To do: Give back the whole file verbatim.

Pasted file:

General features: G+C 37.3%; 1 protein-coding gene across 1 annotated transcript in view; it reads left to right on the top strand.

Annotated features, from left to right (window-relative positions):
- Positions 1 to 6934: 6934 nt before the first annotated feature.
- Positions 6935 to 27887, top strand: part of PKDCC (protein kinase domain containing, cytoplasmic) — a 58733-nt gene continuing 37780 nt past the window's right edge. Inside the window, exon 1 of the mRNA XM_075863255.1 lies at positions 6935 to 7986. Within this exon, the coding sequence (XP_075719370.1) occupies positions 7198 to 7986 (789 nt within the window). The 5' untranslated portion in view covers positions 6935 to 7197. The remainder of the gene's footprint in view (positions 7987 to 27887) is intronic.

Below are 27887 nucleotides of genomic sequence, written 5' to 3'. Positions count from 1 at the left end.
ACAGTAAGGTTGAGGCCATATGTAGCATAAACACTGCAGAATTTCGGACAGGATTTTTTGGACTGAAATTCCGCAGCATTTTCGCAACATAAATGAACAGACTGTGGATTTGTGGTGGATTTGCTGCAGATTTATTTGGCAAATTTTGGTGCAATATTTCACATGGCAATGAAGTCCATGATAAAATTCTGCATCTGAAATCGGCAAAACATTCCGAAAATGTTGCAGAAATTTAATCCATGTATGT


General features: G+C 37.3%; 1 protein-coding gene across 1 annotated transcript in view; it reads left to right on the top strand.

Annotated features, from left to right (window-relative positions):
- Positions 1 to 6934: 6934 nt before the first annotated feature.
- Positions 6935 to 27887, top strand: part of PKDCC (protein kinase domain containing, cytoplasmic) — a 58733-nt gene continuing 37780 nt past the window's right edge. Inside the window, exon 1 of the mRNA XM_075863255.1 lies at positions 6935 to 7986. Within this exon, the coding sequence (XP_075719370.1) occupies positions 7198 to 7986 (789 nt within the window). The 5' untranslated portion in view covers positions 6935 to 7197. The remainder of the gene's footprint in view (positions 7987 to 27887) is intronic.

Below are 27887 nucleotides of genomic sequence, written 5' to 3'. Positions count from 1 at the left end.
ACAGTAAGGTTGAGGCCATATGTAGCATAAACACTGCAGAATTTCGGACAGGATTTTTTGGACTGAAATTCCGCAGCATTTTCGCAACATAAATGAACAGACTGTGGATTTGTGGTGGATTTGCTGCAGATTTATTTGGCAAATTTTGGTGCAATATTTCACATGGCAATGAAGTCCATGATAAAATTCTGCATCTGAAATCGGCAAAACATTCCGAAAATGTTGCAGAAATTTAATCCATGTATGT